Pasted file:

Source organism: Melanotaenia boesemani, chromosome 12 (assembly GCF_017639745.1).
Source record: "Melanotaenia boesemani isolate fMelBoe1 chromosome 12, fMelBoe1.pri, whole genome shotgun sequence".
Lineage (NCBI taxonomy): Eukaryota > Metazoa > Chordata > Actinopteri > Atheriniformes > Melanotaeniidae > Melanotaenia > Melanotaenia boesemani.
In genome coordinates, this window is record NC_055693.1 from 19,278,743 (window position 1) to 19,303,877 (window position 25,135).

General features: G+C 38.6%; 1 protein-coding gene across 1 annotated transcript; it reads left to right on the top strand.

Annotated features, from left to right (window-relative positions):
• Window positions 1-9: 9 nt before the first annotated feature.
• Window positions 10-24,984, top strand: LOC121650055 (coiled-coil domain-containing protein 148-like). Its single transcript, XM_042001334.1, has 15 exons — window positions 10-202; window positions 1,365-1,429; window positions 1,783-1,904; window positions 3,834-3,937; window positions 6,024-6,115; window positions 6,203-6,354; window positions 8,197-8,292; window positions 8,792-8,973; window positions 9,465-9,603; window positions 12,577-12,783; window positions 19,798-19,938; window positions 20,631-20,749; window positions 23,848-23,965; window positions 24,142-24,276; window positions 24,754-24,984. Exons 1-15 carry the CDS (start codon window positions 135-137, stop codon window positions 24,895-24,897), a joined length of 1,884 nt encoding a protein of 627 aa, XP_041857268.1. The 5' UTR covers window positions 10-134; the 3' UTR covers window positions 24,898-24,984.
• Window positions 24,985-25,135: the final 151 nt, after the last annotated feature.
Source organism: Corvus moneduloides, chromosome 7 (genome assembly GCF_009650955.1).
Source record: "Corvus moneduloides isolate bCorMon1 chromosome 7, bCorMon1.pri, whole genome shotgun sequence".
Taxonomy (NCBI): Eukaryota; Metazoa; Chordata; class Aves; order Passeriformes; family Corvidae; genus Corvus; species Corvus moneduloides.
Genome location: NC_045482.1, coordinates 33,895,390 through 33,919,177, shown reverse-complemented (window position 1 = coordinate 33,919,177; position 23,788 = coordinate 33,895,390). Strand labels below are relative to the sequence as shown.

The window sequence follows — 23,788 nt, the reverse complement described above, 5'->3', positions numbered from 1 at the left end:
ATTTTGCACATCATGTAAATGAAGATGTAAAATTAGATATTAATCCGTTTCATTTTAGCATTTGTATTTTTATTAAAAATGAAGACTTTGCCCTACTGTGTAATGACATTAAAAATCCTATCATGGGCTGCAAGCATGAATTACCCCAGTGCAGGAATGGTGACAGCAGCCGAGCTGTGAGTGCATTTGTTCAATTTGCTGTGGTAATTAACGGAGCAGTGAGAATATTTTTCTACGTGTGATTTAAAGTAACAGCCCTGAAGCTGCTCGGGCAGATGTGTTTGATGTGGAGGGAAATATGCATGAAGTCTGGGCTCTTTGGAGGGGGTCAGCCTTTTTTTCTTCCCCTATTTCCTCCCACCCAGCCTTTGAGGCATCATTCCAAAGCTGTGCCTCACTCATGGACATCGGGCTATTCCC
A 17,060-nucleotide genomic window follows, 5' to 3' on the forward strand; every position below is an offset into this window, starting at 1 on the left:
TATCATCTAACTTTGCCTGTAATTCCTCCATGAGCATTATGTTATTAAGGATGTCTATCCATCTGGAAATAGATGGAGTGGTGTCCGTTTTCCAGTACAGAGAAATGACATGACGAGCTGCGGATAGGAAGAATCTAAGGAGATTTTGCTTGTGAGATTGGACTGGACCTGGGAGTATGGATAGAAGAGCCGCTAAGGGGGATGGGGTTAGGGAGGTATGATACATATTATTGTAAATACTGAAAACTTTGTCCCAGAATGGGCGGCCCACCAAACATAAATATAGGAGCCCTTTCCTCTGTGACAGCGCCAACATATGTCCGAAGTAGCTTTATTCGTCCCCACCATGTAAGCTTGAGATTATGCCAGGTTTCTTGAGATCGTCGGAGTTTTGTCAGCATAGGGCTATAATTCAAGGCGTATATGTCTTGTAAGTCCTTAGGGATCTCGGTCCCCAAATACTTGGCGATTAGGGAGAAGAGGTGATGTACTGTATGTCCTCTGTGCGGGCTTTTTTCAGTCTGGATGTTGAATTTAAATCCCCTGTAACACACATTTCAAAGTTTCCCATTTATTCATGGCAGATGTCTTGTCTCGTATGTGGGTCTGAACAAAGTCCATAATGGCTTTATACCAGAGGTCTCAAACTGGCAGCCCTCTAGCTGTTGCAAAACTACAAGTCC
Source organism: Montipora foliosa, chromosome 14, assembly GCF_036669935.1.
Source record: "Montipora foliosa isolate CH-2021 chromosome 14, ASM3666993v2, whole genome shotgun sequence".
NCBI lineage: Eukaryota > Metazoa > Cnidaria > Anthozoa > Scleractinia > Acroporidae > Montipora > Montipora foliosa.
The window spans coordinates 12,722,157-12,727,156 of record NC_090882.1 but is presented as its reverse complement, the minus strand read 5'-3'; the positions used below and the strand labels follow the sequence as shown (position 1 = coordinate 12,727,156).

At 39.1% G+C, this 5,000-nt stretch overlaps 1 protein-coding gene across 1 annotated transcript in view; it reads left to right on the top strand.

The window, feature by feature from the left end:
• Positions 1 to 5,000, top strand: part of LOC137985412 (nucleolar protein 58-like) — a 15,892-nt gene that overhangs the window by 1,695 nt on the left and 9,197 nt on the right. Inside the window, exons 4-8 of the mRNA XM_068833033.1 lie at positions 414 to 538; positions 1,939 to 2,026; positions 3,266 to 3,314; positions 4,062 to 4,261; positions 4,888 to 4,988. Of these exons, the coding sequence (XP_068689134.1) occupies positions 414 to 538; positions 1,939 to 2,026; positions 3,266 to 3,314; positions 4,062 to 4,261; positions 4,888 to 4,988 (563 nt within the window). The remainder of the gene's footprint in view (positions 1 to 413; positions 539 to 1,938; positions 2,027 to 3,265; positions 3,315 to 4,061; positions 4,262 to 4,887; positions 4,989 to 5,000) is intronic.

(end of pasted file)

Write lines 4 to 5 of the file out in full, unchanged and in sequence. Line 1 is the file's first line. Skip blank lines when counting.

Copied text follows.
In genome coordinates, this window is record NC_055693.1 from 19,278,743 (window position 1) to 19,303,877 (window position 25,135).

General features: G+C 38.6%; 1 protein-coding gene across 1 annotated transcript; it reads left to right on the top strand.